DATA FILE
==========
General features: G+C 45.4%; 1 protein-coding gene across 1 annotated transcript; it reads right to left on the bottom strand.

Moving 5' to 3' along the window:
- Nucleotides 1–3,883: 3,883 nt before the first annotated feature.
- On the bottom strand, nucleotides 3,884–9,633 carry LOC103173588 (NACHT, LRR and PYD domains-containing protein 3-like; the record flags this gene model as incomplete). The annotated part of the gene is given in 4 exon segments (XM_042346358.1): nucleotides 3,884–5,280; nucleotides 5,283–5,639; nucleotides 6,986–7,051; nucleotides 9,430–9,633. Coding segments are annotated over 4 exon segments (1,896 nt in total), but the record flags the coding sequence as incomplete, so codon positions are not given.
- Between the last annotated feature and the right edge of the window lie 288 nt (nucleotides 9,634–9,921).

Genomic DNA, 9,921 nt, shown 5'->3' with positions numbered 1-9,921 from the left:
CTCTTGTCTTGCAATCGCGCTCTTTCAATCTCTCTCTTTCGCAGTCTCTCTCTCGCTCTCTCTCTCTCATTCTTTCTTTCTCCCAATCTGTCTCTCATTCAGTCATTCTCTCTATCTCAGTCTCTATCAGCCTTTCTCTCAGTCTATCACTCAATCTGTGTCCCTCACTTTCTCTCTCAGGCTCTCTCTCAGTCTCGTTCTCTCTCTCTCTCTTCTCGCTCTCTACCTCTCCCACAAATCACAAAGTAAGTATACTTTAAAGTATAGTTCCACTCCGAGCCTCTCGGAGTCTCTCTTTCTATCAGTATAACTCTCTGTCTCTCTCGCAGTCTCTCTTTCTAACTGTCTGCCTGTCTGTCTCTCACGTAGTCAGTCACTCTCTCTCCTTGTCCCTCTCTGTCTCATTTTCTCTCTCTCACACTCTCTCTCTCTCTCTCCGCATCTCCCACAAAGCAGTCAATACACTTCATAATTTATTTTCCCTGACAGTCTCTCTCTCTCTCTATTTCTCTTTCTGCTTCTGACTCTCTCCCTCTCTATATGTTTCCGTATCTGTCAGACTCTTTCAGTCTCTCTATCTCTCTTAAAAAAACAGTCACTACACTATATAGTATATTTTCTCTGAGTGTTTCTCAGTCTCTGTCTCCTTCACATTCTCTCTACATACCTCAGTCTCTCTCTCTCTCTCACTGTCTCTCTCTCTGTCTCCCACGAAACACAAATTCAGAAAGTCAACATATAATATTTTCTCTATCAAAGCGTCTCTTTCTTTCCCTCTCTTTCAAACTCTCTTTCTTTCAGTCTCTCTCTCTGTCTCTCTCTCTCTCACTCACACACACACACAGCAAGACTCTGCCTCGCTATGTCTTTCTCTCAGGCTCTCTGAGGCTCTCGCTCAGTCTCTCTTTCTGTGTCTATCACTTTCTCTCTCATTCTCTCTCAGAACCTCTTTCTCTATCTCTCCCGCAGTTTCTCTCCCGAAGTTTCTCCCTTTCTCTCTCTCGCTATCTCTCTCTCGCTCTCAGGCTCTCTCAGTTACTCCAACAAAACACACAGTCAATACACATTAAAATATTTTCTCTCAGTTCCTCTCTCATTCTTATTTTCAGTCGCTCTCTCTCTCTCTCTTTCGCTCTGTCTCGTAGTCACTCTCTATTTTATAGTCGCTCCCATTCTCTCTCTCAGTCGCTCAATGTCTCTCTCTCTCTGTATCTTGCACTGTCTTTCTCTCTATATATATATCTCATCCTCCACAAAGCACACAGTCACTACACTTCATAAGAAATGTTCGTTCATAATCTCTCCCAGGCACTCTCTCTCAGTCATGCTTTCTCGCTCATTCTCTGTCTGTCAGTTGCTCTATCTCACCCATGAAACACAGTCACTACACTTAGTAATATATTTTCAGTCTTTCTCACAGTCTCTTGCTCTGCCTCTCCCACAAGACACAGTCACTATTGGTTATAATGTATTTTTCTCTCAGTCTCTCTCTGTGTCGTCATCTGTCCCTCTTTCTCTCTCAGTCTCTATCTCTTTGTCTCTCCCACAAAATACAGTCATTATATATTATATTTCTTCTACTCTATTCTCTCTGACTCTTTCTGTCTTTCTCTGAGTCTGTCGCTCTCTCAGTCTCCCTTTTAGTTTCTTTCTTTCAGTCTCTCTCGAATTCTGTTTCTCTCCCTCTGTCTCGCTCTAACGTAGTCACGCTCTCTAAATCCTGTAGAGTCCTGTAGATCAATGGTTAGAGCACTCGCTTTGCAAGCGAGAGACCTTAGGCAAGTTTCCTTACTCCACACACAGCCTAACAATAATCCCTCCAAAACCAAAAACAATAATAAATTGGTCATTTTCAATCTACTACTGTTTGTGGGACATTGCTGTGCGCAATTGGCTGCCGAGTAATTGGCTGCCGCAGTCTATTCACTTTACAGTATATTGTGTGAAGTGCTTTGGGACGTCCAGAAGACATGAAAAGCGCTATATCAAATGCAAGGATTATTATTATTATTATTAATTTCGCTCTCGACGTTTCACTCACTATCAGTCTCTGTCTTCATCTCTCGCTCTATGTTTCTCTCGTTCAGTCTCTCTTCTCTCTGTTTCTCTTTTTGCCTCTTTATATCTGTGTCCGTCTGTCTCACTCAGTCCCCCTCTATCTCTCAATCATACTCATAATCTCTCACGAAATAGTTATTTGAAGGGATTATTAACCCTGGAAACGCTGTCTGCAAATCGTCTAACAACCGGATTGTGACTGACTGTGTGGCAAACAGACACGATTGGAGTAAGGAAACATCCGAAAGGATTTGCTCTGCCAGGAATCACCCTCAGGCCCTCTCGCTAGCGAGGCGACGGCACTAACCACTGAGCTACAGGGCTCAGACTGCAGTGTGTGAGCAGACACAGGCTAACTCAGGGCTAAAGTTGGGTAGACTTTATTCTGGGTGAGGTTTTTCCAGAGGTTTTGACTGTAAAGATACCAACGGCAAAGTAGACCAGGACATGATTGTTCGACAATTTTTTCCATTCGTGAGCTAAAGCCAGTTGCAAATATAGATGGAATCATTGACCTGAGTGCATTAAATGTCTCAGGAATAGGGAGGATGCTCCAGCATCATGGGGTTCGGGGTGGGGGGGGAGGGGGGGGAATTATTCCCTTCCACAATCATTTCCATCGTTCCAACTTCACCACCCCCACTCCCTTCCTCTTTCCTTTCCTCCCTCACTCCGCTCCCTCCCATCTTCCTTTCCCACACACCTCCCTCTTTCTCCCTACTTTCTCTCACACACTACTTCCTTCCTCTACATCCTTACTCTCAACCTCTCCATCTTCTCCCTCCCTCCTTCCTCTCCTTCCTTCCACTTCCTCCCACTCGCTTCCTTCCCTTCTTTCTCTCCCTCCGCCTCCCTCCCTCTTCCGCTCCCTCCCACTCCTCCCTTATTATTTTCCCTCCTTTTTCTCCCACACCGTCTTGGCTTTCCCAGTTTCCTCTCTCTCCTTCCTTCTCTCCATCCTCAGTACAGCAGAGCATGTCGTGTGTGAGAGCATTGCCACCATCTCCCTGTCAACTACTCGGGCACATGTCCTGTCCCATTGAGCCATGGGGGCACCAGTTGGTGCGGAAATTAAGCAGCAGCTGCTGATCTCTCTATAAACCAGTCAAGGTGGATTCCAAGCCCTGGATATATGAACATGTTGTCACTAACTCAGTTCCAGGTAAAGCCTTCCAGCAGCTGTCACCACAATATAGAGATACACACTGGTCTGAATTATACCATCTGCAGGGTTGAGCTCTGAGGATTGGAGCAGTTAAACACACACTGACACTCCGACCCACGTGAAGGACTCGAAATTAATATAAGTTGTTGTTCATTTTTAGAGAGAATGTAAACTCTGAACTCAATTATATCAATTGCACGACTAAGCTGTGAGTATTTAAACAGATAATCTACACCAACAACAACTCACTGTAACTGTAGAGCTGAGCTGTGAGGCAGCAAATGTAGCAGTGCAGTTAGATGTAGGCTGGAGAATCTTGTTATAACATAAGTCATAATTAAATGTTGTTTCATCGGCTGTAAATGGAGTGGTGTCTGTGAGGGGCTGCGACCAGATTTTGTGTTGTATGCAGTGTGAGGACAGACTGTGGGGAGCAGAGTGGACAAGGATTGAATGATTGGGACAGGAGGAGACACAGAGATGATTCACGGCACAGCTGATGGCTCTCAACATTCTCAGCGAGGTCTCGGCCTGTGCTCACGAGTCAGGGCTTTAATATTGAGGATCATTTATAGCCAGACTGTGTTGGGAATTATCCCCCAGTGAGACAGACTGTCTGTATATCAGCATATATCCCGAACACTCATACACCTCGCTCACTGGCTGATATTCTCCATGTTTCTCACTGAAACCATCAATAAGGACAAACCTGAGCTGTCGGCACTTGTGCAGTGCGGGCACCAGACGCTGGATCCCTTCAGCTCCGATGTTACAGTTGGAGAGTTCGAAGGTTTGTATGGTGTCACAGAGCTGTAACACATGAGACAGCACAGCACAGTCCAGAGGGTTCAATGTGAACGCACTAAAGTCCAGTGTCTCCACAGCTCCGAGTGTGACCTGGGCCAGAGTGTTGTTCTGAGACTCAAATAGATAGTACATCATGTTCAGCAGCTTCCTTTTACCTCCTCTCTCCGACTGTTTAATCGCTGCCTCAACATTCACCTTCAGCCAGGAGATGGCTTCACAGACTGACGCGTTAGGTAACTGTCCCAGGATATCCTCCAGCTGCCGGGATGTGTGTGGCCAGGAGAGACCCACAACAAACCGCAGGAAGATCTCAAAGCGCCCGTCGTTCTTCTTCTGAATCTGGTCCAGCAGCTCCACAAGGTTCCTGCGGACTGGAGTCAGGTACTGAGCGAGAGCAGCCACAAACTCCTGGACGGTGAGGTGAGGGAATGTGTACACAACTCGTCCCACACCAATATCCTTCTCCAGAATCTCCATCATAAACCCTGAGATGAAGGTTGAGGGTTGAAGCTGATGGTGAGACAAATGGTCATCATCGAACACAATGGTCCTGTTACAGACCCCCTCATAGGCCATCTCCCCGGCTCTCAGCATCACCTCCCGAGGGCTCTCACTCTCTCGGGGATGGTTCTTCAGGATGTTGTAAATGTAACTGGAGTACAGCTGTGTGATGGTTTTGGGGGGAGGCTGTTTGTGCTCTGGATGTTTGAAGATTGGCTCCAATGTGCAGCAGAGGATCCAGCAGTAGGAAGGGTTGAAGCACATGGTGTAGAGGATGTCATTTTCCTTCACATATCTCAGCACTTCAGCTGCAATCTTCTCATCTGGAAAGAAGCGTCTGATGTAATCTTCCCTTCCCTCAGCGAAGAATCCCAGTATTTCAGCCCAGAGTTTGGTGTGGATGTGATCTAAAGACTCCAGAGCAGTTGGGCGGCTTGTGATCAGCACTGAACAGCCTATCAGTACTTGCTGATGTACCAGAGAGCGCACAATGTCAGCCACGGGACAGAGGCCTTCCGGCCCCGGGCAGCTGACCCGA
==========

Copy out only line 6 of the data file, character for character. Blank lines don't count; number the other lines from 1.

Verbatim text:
Genomic DNA, 9,921 nt, shown 5'->3' with positions numbered 1-9,921 from the left: